The promise of a picturesque ruin led us to Kirkstall-Abbey, about three miles from Leeds— a little deviation from our road, which amply repaid our trouble. Ascending to the summit of Kirkstall hill, the rich vale in which these remains are situated, watered by the winding river Aire, darkened by deep and lofty woods, and grandly backed by distant hills, opened to us at once a scene of uncommon beauty. The detail of the abbey is equally interesting to the antiquary, as its cathedral presents the compleatest example (as far as it goes) of the architecture of the 12th century, of any in the kingdom. The design is plain, neat, and uniform ; the Saracenic arch inclosing the Saxon one at the western end points out that its erection was previous to the discontinuance of the Anglo-Norman style. Henry de Lacy founded it in 1157, and filled it with Cistercians, whose demesnes were valued at the Reformation at 329l. 2s. 11d.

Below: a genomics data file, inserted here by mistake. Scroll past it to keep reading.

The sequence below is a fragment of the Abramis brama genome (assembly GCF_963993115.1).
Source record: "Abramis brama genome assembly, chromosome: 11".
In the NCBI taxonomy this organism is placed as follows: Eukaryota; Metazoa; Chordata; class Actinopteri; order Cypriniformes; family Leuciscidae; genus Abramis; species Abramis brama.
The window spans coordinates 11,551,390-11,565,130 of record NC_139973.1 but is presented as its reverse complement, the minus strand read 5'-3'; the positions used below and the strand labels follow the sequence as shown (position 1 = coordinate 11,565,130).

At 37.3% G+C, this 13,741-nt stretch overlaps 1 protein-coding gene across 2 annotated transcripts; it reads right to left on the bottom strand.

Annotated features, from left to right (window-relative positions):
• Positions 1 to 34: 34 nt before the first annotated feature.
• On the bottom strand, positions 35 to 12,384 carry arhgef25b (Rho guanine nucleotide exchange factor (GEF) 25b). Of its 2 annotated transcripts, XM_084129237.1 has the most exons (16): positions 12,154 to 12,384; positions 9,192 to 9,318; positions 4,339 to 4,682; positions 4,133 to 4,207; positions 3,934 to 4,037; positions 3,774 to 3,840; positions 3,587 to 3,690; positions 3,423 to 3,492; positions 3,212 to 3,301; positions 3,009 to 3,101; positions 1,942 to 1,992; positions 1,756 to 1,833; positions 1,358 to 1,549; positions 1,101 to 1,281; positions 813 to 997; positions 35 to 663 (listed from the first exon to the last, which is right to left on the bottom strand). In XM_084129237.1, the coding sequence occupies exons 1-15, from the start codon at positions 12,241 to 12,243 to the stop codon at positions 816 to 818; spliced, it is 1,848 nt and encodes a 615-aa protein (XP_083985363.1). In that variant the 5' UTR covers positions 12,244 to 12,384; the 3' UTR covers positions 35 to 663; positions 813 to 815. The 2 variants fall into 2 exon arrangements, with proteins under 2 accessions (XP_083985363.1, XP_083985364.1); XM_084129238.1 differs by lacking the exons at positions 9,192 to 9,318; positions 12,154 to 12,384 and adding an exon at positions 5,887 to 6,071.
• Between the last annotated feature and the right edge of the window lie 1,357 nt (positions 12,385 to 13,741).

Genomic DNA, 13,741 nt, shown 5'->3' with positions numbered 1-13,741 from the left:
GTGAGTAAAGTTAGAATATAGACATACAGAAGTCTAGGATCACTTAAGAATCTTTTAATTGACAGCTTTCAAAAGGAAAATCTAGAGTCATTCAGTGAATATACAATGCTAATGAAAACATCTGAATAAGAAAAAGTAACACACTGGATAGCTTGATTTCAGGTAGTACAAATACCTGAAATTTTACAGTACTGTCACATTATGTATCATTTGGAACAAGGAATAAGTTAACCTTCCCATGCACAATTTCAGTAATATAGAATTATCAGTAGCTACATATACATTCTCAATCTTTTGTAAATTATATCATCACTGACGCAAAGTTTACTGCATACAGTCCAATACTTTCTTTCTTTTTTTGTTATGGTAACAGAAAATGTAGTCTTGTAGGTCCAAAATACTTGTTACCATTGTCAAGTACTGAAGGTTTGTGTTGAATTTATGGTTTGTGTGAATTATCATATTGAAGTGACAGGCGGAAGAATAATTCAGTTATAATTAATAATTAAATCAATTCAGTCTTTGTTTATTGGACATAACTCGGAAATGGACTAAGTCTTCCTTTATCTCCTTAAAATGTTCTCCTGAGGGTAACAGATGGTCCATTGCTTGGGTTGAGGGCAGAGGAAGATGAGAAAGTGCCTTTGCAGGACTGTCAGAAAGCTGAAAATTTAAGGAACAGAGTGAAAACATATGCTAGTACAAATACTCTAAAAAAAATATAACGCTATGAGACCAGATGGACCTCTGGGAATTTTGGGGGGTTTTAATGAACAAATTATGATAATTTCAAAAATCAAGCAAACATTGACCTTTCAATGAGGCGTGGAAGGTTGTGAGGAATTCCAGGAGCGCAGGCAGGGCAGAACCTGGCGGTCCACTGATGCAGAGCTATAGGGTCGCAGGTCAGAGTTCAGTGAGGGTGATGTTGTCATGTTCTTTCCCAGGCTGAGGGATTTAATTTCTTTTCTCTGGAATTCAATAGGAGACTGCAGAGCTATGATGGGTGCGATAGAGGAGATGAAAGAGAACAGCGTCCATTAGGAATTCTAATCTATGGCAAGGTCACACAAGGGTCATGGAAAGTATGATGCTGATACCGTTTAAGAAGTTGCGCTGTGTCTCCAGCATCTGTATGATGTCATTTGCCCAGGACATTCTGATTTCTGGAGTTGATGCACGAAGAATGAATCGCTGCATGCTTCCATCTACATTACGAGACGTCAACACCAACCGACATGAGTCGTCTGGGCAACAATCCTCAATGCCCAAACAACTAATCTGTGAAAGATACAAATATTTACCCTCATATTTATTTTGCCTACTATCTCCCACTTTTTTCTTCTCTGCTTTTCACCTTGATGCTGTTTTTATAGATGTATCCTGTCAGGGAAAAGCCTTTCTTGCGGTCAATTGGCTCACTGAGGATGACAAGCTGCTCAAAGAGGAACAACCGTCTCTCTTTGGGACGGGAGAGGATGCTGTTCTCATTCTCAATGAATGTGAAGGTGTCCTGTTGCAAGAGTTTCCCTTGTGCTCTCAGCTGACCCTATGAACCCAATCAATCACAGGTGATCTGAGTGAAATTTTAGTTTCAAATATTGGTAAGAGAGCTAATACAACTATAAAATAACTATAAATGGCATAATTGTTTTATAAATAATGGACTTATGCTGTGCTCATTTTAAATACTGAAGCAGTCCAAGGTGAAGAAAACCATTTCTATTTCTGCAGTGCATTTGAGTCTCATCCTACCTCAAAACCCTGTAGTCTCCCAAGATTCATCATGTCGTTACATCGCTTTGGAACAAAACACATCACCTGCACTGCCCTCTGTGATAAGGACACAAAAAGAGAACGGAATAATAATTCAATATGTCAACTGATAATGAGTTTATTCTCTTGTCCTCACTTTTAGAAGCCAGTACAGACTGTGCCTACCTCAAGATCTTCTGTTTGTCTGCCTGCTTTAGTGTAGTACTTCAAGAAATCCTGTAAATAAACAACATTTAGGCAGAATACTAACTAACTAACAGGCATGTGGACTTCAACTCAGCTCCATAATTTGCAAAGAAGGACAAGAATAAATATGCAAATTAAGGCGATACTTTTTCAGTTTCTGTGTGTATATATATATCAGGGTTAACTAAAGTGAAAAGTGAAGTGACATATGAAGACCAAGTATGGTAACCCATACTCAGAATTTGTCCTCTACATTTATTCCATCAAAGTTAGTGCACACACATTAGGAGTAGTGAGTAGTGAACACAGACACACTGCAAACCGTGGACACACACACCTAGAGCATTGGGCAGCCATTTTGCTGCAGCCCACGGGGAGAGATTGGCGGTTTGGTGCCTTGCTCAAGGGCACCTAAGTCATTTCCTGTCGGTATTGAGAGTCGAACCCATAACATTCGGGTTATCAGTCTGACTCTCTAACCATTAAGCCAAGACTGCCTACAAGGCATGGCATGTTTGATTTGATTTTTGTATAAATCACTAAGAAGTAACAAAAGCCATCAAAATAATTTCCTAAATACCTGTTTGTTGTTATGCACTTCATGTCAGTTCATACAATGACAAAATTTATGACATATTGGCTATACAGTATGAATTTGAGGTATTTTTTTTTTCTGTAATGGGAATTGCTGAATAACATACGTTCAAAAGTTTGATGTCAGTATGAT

As our object was to see every thing that Art or Nature presented worth observation within the limits of our tour, we were led to visit Harewood-House, nine miles from Leeds, the seat of Edward Lord Harewood, a magnificent stone mansion, built by the late lord, in 1760; judiciously situated on the slope of a hill, which gives it a view over a park rather pleasing than grand. But nothing within